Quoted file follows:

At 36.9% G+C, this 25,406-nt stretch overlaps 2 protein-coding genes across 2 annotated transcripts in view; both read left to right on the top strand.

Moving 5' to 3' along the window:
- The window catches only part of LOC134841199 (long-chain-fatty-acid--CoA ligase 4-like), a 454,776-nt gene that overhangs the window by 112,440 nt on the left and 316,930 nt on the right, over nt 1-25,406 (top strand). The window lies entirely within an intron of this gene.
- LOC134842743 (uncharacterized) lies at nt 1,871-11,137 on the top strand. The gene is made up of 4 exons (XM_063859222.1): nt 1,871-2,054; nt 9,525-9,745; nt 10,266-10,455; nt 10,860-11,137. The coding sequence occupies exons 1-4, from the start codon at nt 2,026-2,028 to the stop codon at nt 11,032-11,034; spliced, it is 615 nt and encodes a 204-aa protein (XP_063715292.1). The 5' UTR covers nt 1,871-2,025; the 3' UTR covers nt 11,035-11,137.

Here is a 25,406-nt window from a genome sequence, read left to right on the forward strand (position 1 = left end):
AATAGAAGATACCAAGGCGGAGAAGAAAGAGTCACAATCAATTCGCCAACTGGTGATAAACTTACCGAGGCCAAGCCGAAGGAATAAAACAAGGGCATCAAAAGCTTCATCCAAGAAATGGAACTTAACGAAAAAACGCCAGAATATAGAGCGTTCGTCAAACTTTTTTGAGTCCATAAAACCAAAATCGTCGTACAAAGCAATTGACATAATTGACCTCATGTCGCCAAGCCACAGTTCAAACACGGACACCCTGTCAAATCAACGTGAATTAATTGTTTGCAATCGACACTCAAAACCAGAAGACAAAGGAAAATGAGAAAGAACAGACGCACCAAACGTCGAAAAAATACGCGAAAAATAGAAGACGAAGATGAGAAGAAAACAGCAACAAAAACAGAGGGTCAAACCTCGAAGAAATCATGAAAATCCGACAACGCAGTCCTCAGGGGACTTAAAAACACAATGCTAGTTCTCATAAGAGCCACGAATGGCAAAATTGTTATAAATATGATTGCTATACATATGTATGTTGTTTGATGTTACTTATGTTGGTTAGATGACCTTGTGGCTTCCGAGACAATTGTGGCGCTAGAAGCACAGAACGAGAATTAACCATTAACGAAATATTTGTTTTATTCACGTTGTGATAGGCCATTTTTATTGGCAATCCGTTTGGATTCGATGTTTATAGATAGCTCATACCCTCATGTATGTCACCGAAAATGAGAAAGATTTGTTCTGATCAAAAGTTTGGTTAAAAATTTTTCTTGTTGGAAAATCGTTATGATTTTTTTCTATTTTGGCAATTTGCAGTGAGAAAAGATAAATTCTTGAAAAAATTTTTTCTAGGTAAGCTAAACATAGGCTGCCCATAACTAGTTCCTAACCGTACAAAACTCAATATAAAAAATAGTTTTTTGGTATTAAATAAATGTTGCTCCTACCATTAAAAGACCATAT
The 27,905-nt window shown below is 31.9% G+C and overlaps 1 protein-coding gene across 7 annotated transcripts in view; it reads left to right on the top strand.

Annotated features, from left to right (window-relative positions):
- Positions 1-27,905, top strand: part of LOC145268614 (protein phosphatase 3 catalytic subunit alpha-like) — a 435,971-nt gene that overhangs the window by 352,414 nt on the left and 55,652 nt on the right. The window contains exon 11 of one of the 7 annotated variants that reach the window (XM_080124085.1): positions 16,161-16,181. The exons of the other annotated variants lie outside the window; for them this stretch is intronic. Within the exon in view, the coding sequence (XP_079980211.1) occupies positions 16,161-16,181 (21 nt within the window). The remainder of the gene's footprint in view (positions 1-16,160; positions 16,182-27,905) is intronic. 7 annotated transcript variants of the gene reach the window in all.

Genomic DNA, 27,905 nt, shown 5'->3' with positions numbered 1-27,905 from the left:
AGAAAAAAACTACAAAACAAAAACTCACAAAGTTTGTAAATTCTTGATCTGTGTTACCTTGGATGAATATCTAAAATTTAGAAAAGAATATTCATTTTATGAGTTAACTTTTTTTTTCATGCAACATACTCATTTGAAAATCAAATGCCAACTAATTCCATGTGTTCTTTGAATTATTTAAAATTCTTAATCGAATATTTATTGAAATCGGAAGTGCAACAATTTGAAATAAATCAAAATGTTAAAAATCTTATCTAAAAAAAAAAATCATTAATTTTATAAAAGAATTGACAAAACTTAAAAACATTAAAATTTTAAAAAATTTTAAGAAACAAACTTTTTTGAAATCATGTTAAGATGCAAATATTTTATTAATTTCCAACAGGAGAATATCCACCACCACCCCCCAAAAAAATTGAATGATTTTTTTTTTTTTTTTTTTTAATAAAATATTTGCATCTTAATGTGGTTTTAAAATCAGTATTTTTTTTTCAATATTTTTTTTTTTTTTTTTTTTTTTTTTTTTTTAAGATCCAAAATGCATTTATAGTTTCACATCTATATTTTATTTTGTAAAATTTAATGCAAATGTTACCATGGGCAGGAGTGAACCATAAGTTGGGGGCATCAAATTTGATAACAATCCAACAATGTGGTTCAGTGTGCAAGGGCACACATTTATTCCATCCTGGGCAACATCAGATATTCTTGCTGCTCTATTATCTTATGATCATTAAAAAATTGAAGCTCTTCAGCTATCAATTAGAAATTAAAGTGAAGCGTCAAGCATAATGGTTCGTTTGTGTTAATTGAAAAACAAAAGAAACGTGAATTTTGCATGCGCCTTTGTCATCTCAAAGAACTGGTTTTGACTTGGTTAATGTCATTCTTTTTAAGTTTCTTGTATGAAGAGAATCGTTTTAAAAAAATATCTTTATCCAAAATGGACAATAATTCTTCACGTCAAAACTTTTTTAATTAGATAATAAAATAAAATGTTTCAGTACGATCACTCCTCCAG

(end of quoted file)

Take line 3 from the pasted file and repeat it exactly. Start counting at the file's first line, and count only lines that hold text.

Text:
- The window catches only part of LOC134841199 (long-chain-fatty-acid--CoA ligase 4-like), a 454,776-nt gene that overhangs the window by 112,440 nt on the left and 316,930 nt on the right, over nt 1-25,406 (top strand). The window lies entirely within an intron of this gene.